Historically used most widely in mobile devices such as smartphones and tablets, the Android operating system (OS) has taken on new markets outside this space. Developers using ARM processors tend to gravitate toward Android for its flexibility, power and versatility. Based on the open source Linux kernel, Android retains many of the characteristics of open source software, even with Google’s acquisition of Android, it morphed into a hybrid model – between a commercial and open source OS. However, the benefit to Android is that it is license free and protected from claims by the open source community. Android is pre-configured with a powerful set of capabilities. Google defines the middleware, multimedia frameworks and key system firmware associated with the OS, which differs from open source OSes such as Linux where developers must integrate these capabilities into the open source kernel.
The number of Android smartphone applications was exceeded 400,000 (as of October 2011), which proves its magnitude of growth. Frequent releases of Android and a roadmap for the future show longevity and commitment to the OS. The most recent release was Android 4.0, or Ice Cream Sandwich, which merged the smartphone and tablet pieces of the OS into a single version.
New frontiers for Android
Android has seen extensive market share in the mobile phone market, and it’s migrating to similar markets. These markets include tablets, thin client personal computers, wireless video conferencing systems and televisions featuring GoogleTV.
The smartphone sleek touch screen interfaces are so popular that these types of interfaces are proliferating into every day products used in the home and commercially. Because of its flexibility, Android is also being applied to rugged personal digital assistants (PDAs), smart home appliances, medical diagnostic user interfaces and even industrial systems.
From a functional perspective, most of these applications share several basic aspects. They all place particular importance on multimedia content, feature robust, graphically-oriented and intuitive touch-based user interfaces and a communications component – all strength of Android!
Designers for these new, sleek products who are contemplating migration from an existing application to the Android environment should note the differences between Linux and Android. There are many similar capabilities, such as multimedia processing, file system calls, cocs, driver patches and other software modules. However, they are not the same, even though Android is build upon a Linux kernel. Designers will need to do some re-coding when moving from Linux to Android.
Optimized for ARM cores
The Android OS is a perfect fit for ARM processor cores, specifically the ARM Cortex-A cores, including ARM Cortex-A8 offerings. The low power consumption and functionality of a netbook class CPU for embedded systems makes the ARM Cortex-A8 a perfect fit for mobile embedded systems. ARM Cortex-A8 devices include an ARM Advanced SIMD technology known as NEON to accelerate operations such as codecs or graphics pixel manipulations can improve performance over straight ARM or THUMB code significantly. TI ARM devices include the NEON Advanced SIMD engine. ARM9 cores are widely deployed in embedded systems, but Android is not optimized for this core. It can certainly function on an ARM9 device, but performance is significantly hindered when running Android.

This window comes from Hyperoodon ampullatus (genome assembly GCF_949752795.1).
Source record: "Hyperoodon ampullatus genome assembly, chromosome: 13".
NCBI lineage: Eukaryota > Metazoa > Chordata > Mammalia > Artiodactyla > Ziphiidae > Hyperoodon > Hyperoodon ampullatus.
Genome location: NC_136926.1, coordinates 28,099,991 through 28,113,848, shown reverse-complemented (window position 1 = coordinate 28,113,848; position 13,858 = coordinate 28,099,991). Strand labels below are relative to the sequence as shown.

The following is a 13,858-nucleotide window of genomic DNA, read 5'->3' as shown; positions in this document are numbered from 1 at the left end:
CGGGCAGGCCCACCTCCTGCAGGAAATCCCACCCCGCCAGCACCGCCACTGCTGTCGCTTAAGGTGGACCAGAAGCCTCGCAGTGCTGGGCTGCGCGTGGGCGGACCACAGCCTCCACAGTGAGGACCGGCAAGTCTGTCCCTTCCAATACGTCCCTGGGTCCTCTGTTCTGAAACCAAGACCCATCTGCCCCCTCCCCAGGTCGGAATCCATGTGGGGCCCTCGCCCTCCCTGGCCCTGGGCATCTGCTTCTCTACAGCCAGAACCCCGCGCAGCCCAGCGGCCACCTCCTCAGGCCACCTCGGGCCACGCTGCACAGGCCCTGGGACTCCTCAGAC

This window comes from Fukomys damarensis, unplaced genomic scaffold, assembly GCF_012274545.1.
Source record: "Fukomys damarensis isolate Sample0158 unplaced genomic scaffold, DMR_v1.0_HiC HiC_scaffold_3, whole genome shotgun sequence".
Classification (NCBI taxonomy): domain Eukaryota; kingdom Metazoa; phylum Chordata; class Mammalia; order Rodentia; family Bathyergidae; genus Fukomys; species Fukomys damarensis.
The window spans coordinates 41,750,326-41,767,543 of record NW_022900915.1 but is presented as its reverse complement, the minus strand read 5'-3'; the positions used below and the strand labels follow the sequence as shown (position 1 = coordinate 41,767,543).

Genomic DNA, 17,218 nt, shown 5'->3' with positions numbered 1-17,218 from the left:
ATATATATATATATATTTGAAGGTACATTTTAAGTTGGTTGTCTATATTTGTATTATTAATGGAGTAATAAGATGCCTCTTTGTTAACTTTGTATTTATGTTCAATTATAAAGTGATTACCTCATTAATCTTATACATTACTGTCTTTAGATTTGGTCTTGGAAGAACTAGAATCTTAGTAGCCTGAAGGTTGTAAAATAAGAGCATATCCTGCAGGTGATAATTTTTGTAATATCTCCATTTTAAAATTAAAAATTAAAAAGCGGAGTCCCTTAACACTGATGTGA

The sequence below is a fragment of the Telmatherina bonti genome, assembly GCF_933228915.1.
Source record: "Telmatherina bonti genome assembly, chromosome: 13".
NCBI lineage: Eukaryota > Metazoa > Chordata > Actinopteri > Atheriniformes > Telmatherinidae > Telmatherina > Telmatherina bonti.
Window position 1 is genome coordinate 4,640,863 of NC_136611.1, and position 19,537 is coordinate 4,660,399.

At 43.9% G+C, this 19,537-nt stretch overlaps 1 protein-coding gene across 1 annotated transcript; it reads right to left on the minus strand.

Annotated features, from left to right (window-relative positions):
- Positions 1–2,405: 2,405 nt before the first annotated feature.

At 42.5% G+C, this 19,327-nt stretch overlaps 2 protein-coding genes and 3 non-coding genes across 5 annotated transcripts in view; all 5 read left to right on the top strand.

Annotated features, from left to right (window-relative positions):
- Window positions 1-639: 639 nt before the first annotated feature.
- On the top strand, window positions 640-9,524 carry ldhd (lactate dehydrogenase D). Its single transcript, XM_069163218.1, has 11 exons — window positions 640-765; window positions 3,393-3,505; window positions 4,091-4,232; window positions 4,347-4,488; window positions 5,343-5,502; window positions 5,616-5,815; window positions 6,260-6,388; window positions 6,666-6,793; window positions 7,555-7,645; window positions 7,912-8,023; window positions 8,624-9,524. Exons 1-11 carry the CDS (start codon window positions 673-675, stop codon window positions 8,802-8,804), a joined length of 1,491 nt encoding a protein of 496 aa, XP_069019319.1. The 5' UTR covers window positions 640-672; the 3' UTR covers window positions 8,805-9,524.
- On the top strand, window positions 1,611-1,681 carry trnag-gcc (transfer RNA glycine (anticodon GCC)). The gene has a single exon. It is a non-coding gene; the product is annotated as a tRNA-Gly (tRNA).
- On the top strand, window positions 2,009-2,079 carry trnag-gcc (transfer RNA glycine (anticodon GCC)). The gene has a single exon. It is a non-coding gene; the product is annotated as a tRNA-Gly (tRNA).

Android-based systems usually feature multimedia applications, and developers should note how the video, audio and graphics are processed by the system. A lot of the multimedia codecs – encoders and decoders – are pre-configured with Android at low-resolutions, since they are targeted at ARM Cortex-A8 general-purpose cores. But many of the industry processors, such as TI’s OMAP mobile applications processors, DaVinci video processors and C6000 DSP + ARM processors combine the ARM and DSP processing cores. This is helpful because the DSP core can offload processing tasks from the ARM core and accelerate multimedia processing beyond capabilities of the ARM core.
Android development tools
Java and C/C++ are the two programming languages Android offers developers. Java utilizes the Android software development kit (SDK) and the Dalvik virtual machine optimized for mobile devices. Java will run anywhere that supports Java. The Android Native Development Kit (NDK) is used with C/C++ code, which limits the code to a specific CPU architecture. However, since Android devices are mostly ARM-based, it’s definitely not a severe limitation. This is a bigger problem for x86 vendors that want to use Android. The Java only applications run without modification, but if an application requires some NDK code developed for ARM, it needs to be manually ported to the x86 device.
When evaluating Android, developers can use a complete emulation environment to build an application before having physical hardware. This environment can be downloaded from http://developer.android.com/sdk to run on an Apple, Linux or Windows personal computer.
An Android Development Tools (ADT) plug-in from Google Is featured in the popular Eclipse integrated development environment (IDE). Eclipse comes equipped with many tools to quickly set up a project, develop an application user interface, add components based on the Android Framework Application Programming Interface (API), debug code with tools from the Android SK and export completed code. TI’s Code Composer Studio v.5 IDE (Fig. 1) is based on Eclipse and extends it with features such as advanced debug capabilities (i.e. Linux Aware Debug), hardware debugging, profiling, simulation and others. If developers implement Code Composer Studio and the ADT plug-in, they can debug Android Java and C/C++ code, the Linux kernel, code for a DSP and more all within the same IDE. Developers can also debug code running on the Android emulator with Code Composer Studio and the ADT plug-in.